A project in an established urban environment does not begin with a tabula rasa; rather, a city's shape reveals the order of its space and the imprint of time which has marked its history.

A city cannot therefore be built or rebuilt by producing geometrical abstractions, but rather by relying on what already exists so as to recapture its symbolic value and everyday usage. The urban project nurtures a relationship which is vital to the city's memory. If a quarter has been destroyed, the reconstruction plan should restore its lost identity.

The relation between archaeology and the urban project is defined in this very context. Archaeology offers urban planning the possibility of grasping the structures which shaped the townscape over time as well as the permanent and invariable elements of a given space, so that the true identity of that part of the city can be restored.

Beirut's history is particularly rich, and the accumulated layers of the past are visible in its recurring street patterns, the evolution of built forms and the traces of its different fortification systems.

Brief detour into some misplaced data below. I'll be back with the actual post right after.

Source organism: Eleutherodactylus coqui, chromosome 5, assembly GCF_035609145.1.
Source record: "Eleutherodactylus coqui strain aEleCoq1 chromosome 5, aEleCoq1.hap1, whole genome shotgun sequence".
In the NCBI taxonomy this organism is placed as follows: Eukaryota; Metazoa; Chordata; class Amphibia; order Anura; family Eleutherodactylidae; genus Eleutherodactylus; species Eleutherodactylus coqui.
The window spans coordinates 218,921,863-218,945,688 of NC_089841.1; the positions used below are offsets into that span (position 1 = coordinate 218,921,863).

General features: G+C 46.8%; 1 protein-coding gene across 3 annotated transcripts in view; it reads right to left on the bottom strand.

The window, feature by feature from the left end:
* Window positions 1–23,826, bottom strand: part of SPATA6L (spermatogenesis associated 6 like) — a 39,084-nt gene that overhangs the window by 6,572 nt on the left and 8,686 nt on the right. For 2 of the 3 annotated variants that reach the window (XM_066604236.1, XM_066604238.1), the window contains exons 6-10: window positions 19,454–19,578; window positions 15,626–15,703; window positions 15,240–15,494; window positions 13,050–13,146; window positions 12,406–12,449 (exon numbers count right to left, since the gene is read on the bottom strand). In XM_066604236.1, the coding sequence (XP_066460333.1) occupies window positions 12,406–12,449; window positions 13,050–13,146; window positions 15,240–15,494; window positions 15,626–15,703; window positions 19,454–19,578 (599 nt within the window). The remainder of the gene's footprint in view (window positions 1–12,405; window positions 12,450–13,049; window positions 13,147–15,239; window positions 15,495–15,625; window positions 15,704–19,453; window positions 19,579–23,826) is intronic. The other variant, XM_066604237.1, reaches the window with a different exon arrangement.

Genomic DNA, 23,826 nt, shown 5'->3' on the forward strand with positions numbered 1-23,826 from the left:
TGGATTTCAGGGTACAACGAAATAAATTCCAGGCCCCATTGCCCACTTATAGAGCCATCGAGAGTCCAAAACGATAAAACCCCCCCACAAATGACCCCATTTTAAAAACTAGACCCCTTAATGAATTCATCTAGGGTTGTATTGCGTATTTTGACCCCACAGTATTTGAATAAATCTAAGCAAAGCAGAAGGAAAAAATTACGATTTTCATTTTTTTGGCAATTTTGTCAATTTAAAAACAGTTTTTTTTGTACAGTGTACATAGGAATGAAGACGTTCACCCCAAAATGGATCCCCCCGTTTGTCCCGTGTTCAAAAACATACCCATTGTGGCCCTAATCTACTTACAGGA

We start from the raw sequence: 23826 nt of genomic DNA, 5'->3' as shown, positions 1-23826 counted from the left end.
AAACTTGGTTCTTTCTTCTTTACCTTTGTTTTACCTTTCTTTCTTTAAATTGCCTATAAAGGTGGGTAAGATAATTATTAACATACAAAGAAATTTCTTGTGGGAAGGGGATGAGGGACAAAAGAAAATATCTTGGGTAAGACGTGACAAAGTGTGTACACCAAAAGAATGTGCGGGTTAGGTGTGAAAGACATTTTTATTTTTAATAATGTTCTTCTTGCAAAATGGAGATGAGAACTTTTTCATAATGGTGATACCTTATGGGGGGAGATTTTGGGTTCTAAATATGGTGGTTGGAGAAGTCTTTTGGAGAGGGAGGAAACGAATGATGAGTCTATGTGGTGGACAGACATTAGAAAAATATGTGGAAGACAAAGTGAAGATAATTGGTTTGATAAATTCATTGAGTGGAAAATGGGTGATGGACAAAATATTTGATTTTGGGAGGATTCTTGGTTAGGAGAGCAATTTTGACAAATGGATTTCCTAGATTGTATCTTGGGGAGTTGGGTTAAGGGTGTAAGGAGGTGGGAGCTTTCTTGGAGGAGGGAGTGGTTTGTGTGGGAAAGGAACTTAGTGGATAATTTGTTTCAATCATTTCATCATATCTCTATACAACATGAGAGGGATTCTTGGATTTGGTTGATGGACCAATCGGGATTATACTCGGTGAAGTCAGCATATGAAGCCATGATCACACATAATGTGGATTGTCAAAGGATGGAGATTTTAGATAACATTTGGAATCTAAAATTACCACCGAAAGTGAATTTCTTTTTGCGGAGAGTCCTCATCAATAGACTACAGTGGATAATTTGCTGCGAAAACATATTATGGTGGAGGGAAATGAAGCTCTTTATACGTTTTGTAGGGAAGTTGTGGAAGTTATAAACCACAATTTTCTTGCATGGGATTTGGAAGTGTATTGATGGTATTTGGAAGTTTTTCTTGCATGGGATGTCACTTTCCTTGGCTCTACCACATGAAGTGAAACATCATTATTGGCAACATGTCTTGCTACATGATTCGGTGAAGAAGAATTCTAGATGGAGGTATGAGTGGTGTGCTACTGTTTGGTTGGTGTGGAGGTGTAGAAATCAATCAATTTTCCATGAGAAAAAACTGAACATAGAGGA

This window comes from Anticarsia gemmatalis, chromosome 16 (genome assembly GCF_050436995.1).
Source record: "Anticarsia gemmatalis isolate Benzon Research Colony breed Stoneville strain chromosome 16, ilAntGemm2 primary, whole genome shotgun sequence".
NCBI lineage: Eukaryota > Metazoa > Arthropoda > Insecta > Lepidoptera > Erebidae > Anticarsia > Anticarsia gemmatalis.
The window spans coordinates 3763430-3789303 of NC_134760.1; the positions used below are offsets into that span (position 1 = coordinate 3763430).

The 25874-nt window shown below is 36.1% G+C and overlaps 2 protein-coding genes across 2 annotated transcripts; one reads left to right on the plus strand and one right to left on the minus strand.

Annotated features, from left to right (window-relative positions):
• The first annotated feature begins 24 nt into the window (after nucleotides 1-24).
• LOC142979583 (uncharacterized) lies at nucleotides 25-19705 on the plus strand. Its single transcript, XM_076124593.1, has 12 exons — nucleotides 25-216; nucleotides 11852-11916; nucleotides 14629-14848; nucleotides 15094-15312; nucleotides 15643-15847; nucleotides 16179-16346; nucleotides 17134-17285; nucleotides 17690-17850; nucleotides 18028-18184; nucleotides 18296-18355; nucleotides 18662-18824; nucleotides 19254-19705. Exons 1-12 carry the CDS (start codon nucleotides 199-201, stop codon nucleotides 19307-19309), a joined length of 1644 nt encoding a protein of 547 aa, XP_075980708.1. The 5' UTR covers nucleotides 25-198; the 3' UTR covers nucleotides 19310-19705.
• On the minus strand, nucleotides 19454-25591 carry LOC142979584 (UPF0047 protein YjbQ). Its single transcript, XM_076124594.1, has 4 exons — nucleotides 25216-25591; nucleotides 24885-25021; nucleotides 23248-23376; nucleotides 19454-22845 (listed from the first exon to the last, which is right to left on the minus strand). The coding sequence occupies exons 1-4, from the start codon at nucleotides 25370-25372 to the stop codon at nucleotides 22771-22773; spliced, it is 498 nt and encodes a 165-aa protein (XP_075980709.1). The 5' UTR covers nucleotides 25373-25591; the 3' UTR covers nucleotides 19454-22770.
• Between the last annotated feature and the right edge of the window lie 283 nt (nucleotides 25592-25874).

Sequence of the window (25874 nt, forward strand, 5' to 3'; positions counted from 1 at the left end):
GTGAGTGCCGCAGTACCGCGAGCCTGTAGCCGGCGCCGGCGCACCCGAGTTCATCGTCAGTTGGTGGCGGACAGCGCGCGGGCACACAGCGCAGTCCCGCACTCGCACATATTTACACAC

The reconstruction of the Beirut souks, on a site which has suffered much destruction, will naturally look at the archaeological data for a link with the place's history, so that the reconstruction fits into the historical continuum which has allowed the city to rise again in the same place each time it was destroyed.

The basic axis of Souk Tawile, the imprint of which has remained the same since early Hellenistic times, will have to be restored and the original grid apparent in the network of secondary streets (Souks Ayass, Arwam, Sayour) must be respected. Important historical landmarks will have to be incorporated into the project: the medieval moat and rampart can be preserved, at least in part, as an open public space transformed into an archaeological park.

Piecing together Beirut's past: Ottoman and Mamluk glazed vessels recreated from sherds found in the Souk excavations

If urban planning is the art of writing the new into history, this approach makes it possible to use what exists on site as a basis and to preserve what survives by transforming it. This does not mean reproducing ancient urban forms mechanically, but rather incorporating and interpreting history to create meaningfulplaces.

Archaeology thus plays a major role in the process of creating a new space where past and future are intertwined. Rather than opposing one another, archaeology and urban planning naturally appear as two sides of the same coin.

Leading Master Planner for the Reconstruction of the Souks

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